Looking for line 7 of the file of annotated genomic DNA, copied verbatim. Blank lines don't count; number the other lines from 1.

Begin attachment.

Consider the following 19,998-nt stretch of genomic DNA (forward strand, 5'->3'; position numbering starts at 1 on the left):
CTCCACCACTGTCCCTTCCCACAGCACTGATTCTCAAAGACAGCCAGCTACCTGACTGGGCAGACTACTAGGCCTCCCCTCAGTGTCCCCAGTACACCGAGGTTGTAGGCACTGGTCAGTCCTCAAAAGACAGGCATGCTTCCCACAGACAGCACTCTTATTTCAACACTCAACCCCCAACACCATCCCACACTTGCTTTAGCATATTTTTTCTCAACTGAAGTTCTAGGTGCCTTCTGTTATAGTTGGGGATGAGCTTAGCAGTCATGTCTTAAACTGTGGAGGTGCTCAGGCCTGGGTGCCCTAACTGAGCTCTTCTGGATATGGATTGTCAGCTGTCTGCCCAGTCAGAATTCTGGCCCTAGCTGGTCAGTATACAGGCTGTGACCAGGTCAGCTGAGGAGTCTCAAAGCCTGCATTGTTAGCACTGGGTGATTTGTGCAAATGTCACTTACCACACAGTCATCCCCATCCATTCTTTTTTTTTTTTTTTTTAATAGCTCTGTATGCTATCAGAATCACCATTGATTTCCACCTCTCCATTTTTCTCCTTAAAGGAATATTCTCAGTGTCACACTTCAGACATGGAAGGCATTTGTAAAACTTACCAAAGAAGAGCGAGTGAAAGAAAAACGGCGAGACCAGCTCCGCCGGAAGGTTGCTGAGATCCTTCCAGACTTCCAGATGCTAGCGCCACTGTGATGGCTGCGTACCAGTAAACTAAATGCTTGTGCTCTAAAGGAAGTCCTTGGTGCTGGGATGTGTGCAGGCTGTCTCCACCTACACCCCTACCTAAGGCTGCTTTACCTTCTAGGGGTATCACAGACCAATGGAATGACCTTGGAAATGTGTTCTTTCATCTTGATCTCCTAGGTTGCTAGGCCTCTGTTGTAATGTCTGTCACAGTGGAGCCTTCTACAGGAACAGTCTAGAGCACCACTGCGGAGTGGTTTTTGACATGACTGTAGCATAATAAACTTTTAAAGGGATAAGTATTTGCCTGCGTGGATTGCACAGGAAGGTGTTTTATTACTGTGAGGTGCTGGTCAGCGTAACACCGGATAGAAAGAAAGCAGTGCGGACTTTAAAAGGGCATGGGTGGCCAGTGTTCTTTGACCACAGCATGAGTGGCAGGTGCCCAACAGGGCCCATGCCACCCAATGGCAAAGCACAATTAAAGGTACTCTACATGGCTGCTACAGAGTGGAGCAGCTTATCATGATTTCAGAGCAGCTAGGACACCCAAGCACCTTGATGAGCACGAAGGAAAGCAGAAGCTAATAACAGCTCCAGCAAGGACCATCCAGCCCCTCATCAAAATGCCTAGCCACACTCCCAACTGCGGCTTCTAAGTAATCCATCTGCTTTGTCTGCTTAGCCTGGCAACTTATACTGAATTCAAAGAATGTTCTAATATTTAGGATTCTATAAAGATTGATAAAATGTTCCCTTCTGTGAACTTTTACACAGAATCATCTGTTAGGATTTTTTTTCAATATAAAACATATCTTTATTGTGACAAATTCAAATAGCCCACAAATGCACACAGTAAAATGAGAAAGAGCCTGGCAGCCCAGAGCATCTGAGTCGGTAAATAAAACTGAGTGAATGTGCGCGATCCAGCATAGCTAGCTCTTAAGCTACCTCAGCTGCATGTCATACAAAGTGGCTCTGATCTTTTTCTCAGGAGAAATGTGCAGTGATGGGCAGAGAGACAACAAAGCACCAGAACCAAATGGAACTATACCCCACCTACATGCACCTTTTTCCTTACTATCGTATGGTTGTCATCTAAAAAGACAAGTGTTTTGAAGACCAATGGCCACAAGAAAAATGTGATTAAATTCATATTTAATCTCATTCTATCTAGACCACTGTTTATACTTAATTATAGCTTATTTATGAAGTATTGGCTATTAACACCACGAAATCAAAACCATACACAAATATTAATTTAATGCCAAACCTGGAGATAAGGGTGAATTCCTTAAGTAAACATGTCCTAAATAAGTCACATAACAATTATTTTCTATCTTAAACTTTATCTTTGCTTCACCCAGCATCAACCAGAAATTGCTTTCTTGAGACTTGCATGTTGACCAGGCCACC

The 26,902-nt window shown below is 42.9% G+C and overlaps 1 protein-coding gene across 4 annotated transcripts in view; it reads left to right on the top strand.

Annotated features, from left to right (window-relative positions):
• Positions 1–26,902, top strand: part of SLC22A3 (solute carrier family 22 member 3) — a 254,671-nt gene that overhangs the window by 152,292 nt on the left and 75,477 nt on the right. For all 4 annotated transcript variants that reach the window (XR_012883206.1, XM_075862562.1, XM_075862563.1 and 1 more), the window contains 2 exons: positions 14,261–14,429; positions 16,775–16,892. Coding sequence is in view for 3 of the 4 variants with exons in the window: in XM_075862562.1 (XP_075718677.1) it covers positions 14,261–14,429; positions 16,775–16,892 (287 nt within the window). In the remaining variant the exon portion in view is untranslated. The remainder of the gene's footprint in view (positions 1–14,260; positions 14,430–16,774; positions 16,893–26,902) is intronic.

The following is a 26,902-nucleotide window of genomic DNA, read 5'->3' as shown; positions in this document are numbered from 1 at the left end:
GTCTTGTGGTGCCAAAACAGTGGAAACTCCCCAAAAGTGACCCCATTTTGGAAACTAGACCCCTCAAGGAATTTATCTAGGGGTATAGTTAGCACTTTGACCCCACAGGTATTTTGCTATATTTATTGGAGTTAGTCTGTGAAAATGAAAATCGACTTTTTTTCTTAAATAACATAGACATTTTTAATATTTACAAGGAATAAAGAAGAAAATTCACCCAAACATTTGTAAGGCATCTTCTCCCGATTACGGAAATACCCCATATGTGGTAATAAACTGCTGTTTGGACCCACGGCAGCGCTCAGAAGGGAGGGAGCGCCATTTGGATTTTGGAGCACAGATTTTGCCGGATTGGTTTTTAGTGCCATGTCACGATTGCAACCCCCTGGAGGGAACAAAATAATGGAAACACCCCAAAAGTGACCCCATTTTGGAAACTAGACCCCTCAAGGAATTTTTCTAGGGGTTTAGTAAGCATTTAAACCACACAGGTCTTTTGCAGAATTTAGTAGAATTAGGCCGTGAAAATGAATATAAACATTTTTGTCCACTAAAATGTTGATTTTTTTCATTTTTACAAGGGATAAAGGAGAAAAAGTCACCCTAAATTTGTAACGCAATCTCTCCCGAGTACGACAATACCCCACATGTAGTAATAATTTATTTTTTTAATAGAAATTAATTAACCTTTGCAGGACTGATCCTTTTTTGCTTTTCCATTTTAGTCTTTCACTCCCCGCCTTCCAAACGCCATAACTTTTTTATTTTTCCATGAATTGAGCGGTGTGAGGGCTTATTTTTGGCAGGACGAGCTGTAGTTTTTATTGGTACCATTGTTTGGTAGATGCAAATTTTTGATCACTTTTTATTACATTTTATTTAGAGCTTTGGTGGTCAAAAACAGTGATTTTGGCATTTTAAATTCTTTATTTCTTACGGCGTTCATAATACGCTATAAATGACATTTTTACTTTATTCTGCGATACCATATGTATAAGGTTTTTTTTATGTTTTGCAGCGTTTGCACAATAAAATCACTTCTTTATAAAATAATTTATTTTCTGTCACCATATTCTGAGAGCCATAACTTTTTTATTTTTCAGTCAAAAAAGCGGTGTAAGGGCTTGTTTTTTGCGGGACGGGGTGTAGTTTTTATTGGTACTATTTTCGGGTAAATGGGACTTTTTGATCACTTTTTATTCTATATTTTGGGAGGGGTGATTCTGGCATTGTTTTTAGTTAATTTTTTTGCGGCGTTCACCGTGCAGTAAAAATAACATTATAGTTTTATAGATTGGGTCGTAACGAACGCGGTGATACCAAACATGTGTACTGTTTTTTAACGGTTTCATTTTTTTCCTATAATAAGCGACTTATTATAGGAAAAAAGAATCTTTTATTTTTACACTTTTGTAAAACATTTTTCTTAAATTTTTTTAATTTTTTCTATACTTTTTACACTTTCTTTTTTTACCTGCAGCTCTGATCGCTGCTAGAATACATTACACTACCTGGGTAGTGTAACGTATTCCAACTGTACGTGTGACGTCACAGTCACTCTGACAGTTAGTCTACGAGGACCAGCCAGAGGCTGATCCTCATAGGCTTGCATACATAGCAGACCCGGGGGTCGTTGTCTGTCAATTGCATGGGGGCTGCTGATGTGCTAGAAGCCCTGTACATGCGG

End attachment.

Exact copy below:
GTCTTGTGGTGCCAAAACAGTGGAAACTCCCCAAAAGTGACCCCATTTTGGAAACTAGACCCCTCAAGGAATTTATCTAGGGGTATAGTTAGCACTTTGACCCCACAGGTATTTTGCTATATTTATTGGAGTTAGTCTGTGAAAATGAAAATCGACTTTTTTTCTTAAATAACATAGACATTTTTAATATTTACAAGGAATAAAGAAGAAAATTCACCCAAACATTTGTAAGGCATCTTCTCCCGATTACGGAAATACCCCATATGTGGTAATAAACTGCTGTTTGGACCCACGGCAGCGCTCAGAAGGGAGGGAGCGCCATTTGGATTTTGGAGCACAGATTTTGCCGGATTGGTTTTTAGTGCCATGTCACGATTGCAACCCCCTGGAGGGAACAAAATAATGGAAACACCCCAAAAGTGACCCCATTTTGGAAACTAGACCCCTCAAGGAATTTTTCTAGGGGTTTAGTAAGCATTTAAACCACACAGGTCTTTTGCAGAATTTAGTAGAATTAGGCCGTGAAAATGAATATAAACATTTTTGTCCACTAAAATGTTGATTTTTTTCATTTTTACAAGGGATAAAGGAGAAAAAGTCACCCTAAATTTGTAACGCAATCTCTCCCGAGTACGACAATACCCCACATGTAGTAATAATTTATTTTTTTAATAGAAATTAATTAACCTTTGCAGGACTGATCCTTTTTTGCTTTTCCATTTTAGTCTTTCACTCCCCGCCTTCCAAACGCCATAACTTTTTTATTTTTCCATGAATTGAGCGGTGTGAGGGCTTATTTTTGGCAGGACGAGCTGTAGTTTTTATTGGTACCATTGTTTGGTAGATGCAAATTTTTGATCACTTTTTATTACATTTTATTTAGAGCTTTGGTGGTCAAAAACAGTGATTTTGGCATTTTAAATTCTTTATTTCTTACGGCGTTCATAATACGCTATAAATGACATTTTTACTTTATTCTGCGATACCATATGTATAAGGTTTTTTTTATGTTTTGCAGCGTTTGCACAATAAAATCACTTCTTTATAAAATAATTTATTTTCTGTCACCATATTCTGAGAGCCATAACTTTTTTATTTTTCAGTCAAAAAAGCGGTGTAAGGGCTTGTTTTTTGCGGGACGGGGTGTAGTTTTTATTGGTACTATTTTCGGGTAAATGGGACTTTTTGATCACTTTTTATTCTATATTTTGGGAGGGGTGATTCTGGCATTGTTTTTAGTTAATTTTTTTGCGGCGTTCACCGTGCAGTAAAAATAACATTATAGTTTTATAGATTGGGTCGTAACGAACGCGGTGATACCAAACATGTGTACTGTTTTTTAACGGTTTCATTTTTTTCCTATAATAAGCGACTTATTATAGGAAAAAAGAATCTTTTATTTTTACACTTTTGTAAAACATTTTTCTTAAATTTTTTTAATTTTTTCTATACTTTTTACACTTTCTTTTTTTACCTGCAGCTCTGATCGCTGCTAGAATACATTACACTACCTGGGTAGTGTAACGTATTCCAACTGTACGTGTGACGTCACAGTCACTCTGACAGTTAGTCTACGAGGACCAGCCAGAGGCTGATCCTCATAGGCTTGCATACATAGCAGACCCGGGGGTCGTTGTCTGTCAATTGCATGGGGGCTGCTGATGTGCTAGAAGCCCTGTACATGCGG